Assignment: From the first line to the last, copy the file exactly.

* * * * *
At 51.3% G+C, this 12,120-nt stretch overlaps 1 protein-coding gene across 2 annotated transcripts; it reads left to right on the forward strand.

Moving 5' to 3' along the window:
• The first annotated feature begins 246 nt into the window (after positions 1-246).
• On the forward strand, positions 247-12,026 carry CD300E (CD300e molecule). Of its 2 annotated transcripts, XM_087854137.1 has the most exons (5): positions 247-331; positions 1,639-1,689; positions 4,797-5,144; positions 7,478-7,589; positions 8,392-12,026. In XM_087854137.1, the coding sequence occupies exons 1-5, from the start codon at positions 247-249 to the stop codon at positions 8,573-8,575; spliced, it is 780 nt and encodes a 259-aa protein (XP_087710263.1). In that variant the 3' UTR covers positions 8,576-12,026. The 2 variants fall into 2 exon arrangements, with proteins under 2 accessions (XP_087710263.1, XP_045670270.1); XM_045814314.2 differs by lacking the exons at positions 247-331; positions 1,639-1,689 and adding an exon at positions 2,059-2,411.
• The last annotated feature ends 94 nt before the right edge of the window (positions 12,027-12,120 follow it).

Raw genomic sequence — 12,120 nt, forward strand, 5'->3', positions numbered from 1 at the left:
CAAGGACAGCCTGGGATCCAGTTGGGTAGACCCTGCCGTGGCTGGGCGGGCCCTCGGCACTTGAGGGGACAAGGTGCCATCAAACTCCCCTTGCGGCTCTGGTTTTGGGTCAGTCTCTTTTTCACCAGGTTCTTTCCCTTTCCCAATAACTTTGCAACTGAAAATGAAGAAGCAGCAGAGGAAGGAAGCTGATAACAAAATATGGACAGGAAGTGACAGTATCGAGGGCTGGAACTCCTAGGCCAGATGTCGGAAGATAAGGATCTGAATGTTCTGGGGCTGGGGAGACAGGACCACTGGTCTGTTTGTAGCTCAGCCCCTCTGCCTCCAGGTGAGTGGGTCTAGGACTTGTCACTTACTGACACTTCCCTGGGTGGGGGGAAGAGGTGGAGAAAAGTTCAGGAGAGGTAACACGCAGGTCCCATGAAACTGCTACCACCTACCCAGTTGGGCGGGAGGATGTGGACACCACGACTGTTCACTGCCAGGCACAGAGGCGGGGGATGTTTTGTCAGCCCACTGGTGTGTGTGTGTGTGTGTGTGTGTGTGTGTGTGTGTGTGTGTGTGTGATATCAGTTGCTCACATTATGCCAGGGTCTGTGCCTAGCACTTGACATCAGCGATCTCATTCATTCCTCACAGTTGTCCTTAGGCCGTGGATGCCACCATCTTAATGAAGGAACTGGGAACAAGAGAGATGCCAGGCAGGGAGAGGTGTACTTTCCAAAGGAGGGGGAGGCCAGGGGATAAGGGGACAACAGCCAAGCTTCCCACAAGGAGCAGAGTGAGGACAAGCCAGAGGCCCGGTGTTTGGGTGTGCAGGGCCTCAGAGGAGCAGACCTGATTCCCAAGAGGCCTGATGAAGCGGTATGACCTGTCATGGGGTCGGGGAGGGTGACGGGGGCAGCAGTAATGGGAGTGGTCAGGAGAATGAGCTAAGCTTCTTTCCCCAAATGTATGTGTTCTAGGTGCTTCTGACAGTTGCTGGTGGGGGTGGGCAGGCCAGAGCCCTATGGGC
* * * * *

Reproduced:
At 51.3% G+C, this 12,120-nt stretch overlaps 1 protein-coding gene across 2 annotated transcripts; it reads left to right on the forward strand.

Moving 5' to 3' along the window:
• The first annotated feature begins 246 nt into the window (after positions 1-246).
• On the forward strand, positions 247-12,026 carry CD300E (CD300e molecule). Of its 2 annotated transcripts, XM_087854137.1 has the most exons (5): positions 247-331; positions 1,639-1,689; positions 4,797-5,144; positions 7,478-7,589; positions 8,392-12,026. In XM_087854137.1, the coding sequence occupies exons 1-5, from the start codon at positions 247-249 to the stop codon at positions 8,573-8,575; spliced, it is 780 nt and encodes a 259-aa protein (XP_087710263.1). In that variant the 3' UTR covers positions 8,576-12,026. The 2 variants fall into 2 exon arrangements, with proteins under 2 accessions (XP_087710263.1, XP_045670270.1); XM_045814314.2 differs by lacking the exons at positions 247-331; positions 1,639-1,689 and adding an exon at positions 2,059-2,411.
• The last annotated feature ends 94 nt before the right edge of the window (positions 12,027-12,120 follow it).

Raw genomic sequence — 12,120 nt, forward strand, 5'->3', positions numbered from 1 at the left:
CAAGGACAGCCTGGGATCCAGTTGGGTAGACCCTGCCGTGGCTGGGCGGGCCCTCGGCACTTGAGGGGACAAGGTGCCATCAAACTCCCCTTGCGGCTCTGGTTTTGGGTCAGTCTCTTTTTCACCAGGTTCTTTCCCTTTCCCAATAACTTTGCAACTGAAAATGAAGAAGCAGCAGAGGAAGGAAGCTGATAACAAAATATGGACAGGAAGTGACAGTATCGAGGGCTGGAACTCCTAGGCCAGATGTCGGAAGATAAGGATCTGAATGTTCTGGGGCTGGGGAGACAGGACCACTGGTCTGTTTGTAGCTCAGCCCCTCTGCCTCCAGGTGAGTGGGTCTAGGACTTGTCACTTACTGACACTTCCCTGGGTGGGGGGAAGAGGTGGAGAAAAGTTCAGGAGAGGTAACACGCAGGTCCCATGAAACTGCTACCACCTACCCAGTTGGGCGGGAGGATGTGGACACCACGACTGTTCACTGCCAGGCACAGAGGCGGGGGATGTTTTGTCAGCCCACTGGTGTGTGTGTGTGTGTGTGTGTGTGTGTGTGTGTGTGTGTGTGTGTGATATCAGTTGCTCACATTATGCCAGGGTCTGTGCCTAGCACTTGACATCAGCGATCTCATTCATTCCTCACAGTTGTCCTTAGGCCGTGGATGCCACCATCTTAATGAAGGAACTGGGAACAAGAGAGATGCCAGGCAGGGAGAGGTGTACTTTCCAAAGGAGGGGGAGGCCAGGGGATAAGGGGACAACAGCCAAGCTTCCCACAAGGAGCAGAGTGAGGACAAGCCAGAGGCCCGGTGTTTGGGTGTGCAGGGCCTCAGAGGAGCAGACCTGATTCCCAAGAGGCCTGATGAAGCGGTATGACCTGTCATGGGGTCGGGGAGGGTGACGGGGGCAGCAGTAATGGGAGTGGTCAGGAGAATGAGCTAAGCTTCTTTCCCCAAATGTATGTGTTCTAGGTGCTTCTGACAGTTGCTGGTGGGGGTGGGCAGGCCAGAGCCCTATGGGC